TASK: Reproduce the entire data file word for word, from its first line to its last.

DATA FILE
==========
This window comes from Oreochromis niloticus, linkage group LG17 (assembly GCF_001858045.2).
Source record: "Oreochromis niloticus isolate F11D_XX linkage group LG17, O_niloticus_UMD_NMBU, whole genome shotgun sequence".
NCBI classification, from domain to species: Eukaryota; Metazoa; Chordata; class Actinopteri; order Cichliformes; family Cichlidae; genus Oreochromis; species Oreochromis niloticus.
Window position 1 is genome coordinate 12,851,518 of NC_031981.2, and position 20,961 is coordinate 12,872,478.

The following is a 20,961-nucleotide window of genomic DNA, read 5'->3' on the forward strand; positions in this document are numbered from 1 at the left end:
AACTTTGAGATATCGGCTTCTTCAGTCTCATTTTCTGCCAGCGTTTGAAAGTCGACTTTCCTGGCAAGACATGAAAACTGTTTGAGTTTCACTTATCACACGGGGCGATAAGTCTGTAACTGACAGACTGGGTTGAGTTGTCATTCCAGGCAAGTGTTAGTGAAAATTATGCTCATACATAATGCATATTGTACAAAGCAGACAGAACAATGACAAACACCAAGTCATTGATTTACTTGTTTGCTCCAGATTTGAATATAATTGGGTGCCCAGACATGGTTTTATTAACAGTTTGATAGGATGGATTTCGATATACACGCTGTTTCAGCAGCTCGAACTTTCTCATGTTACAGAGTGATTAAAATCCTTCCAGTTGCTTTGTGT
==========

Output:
This window comes from Oreochromis niloticus, linkage group LG17 (assembly GCF_001858045.2).
Source record: "Oreochromis niloticus isolate F11D_XX linkage group LG17, O_niloticus_UMD_NMBU, whole genome shotgun sequence".
NCBI classification, from domain to species: Eukaryota; Metazoa; Chordata; class Actinopteri; order Cichliformes; family Cichlidae; genus Oreochromis; species Oreochromis niloticus.
Window position 1 is genome coordinate 12,851,518 of NC_031981.2, and position 20,961 is coordinate 12,872,478.

The following is a 20,961-nucleotide window of genomic DNA, read 5'->3' on the forward strand; positions in this document are numbered from 1 at the left end:
AACTTTGAGATATCGGCTTCTTCAGTCTCATTTTCTGCCAGCGTTTGAAAGTCGACTTTCCTGGCAAGACATGAAAACTGTTTGAGTTTCACTTATCACACGGGGCGATAAGTCTGTAACTGACAGACTGGGTTGAGTTGTCATTCCAGGCAAGTGTTAGTGAAAATTATGCTCATACATAATGCATATTGTACAAAGCAGACAGAACAATGACAAACACCAAGTCATTGATTTACTTGTTTGCTCCAGATTTGAATATAATTGGGTGCCCAGACATGGTTTTATTAACAGTTTGATAGGATGGATTTCGATATACACGCTGTTTCAGCAGCTCGAACTTTCTCATGTTACAGAGTGATTAAAATCCTTCCAGTTGCTTTGTGT